Derived neutrophil lymphocyte ratio is predictive of survival from intermittent therapy in advanced colorectal cancer: a post hoc analysis of the MRC COIN study.
Grenader T., Nash S., Adams R., Kaplan R., Fisher D., Maughan T., Bridgewater J.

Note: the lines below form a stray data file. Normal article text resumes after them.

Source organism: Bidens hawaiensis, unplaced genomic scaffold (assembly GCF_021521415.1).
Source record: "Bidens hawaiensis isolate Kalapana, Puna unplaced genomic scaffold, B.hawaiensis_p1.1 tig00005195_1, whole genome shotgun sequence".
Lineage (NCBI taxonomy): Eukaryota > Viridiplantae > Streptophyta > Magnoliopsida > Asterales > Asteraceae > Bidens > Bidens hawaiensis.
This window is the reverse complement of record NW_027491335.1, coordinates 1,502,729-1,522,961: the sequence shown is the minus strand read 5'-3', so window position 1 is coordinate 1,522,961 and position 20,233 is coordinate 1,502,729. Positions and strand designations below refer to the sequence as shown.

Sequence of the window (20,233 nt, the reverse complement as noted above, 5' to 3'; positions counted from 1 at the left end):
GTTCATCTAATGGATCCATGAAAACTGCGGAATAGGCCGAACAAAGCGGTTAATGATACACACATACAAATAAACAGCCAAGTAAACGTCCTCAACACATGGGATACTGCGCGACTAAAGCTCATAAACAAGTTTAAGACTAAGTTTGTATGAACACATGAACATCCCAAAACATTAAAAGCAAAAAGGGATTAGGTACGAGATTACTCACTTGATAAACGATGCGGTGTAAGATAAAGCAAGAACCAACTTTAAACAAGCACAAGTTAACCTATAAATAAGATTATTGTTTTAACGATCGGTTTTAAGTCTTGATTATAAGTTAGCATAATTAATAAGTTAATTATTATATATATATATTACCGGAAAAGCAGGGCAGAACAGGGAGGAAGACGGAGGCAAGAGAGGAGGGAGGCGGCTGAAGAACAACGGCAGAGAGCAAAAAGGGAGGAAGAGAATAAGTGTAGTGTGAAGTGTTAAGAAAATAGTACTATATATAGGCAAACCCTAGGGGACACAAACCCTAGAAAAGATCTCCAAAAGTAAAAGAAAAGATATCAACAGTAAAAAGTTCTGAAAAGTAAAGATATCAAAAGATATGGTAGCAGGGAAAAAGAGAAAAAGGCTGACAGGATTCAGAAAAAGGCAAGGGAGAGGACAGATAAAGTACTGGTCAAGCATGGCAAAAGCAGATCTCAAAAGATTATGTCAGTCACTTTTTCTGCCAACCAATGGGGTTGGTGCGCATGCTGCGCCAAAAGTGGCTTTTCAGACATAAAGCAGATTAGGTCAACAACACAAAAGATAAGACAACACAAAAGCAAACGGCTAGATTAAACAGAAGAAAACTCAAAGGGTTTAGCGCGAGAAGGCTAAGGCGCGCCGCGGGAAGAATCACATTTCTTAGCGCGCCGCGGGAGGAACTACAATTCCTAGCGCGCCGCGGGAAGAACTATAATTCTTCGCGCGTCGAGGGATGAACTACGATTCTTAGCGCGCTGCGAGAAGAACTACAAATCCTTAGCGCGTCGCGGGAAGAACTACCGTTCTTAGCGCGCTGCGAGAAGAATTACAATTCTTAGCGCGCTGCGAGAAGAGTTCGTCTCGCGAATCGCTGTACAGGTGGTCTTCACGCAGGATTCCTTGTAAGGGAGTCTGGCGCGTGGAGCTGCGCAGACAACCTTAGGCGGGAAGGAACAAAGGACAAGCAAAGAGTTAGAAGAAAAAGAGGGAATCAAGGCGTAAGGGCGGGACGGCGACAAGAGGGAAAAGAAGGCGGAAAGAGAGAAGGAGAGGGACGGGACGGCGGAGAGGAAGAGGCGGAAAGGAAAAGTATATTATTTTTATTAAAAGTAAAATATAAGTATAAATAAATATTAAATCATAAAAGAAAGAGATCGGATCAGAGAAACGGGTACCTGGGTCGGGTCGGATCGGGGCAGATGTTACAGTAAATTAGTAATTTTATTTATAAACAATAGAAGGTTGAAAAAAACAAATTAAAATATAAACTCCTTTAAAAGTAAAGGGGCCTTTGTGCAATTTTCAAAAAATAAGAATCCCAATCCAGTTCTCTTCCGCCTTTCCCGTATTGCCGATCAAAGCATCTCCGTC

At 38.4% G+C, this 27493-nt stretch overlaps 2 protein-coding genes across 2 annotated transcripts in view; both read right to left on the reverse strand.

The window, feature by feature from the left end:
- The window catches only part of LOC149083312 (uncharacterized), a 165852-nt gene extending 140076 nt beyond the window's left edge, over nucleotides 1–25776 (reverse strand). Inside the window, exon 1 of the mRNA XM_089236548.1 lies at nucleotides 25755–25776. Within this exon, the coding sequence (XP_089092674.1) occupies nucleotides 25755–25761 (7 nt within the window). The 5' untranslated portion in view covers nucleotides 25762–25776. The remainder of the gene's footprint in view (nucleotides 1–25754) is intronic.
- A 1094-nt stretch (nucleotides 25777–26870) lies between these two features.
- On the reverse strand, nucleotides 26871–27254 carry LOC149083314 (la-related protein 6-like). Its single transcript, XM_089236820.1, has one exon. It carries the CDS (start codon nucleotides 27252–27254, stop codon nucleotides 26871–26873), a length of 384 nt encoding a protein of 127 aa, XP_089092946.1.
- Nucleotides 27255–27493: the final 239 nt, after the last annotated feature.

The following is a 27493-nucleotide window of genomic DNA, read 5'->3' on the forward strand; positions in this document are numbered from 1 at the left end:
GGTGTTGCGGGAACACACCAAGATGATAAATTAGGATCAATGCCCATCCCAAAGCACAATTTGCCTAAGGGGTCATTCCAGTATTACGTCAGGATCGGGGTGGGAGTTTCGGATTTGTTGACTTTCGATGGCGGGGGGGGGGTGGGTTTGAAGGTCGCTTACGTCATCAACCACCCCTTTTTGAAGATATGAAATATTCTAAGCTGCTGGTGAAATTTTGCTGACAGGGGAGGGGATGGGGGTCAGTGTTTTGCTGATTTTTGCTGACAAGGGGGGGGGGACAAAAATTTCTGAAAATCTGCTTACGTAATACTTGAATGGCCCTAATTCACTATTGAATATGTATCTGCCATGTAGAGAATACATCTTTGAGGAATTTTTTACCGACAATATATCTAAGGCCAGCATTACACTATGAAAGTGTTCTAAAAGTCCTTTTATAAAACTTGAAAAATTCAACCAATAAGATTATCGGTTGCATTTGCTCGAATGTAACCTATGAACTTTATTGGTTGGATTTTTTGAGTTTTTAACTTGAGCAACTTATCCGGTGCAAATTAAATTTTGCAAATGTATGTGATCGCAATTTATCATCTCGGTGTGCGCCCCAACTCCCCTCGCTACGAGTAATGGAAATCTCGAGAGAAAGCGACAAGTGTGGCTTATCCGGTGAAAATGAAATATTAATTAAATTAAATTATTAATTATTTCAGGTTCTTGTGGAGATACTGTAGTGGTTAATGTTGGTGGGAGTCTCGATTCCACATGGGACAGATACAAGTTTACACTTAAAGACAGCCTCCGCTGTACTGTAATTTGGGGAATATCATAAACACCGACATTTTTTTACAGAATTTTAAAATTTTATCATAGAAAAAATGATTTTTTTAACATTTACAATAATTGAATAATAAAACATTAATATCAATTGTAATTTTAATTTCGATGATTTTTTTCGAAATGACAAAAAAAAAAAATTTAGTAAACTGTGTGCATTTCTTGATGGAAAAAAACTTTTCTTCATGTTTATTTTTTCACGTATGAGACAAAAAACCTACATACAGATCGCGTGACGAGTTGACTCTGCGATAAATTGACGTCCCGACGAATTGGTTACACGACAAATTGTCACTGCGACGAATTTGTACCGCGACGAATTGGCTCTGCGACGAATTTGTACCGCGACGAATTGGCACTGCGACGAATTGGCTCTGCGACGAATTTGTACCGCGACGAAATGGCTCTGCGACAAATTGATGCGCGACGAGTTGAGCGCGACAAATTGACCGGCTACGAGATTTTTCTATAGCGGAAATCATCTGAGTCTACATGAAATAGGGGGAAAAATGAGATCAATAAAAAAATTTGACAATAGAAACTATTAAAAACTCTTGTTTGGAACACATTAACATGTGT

BACKGROUND: The phase III COntinuous or INtermittent (COIN) trial failed to show non-inferiority of intermittent compared with continuous chemotherapy for advanced colorectal cancer in overall survival (OS). The present analysis evaluated whether the derived neutrophil to lymphocyte ratio (dNLR) could predict the effect of intermittent vs continuous chemotherapy on OS in patients with advanced colorectal cancer. METHODS: A post hoc exploratory analysis of COIN arms A and C was performed. Landmark analysis was conducted on all patients with available WBC and neutrophils data. The dNLR was calculated using a formula which has previously demonstrated predictive power in cancer patients: dNLR = ANC/(WBC-ANC). A high dNLR was defined using a cut-off value of ⩾ 2.22. Derived neutrophil to lymphocyte ratio was then correlated with clinical outcomes. Survival curves were generated based on dNLR using the Kaplan-Meier method. Comparison between groups was performed using Cox regression. RESULTS: A total of 1630 patients were assigned to the continuous (N = 815) or intermittent (N = 815) arms. There was a strong association between dNLR level and OS. The median survival times in the ITT population were 18.6 months and 12.5 months for patients with low and high dNLR, respectively (HR = 1.70; 95% CI = 1.52-1.90; P < 0.001). The estimate of the hazard ratio did not alter substantially (HR = 1.54) after adjusting for treatment, tumour status, number of metastatic sites, alkaline phosphate and platelet count. CONCLUSIONS: Derived neutrophil to lymphocyte ratio is strongly prognostic for survival in the COIN intermittent vs continuous treatment arms. Derived neutrophil to lymphocyte ratio does not predict for detrimental survival in patients treated with intermittent therapy.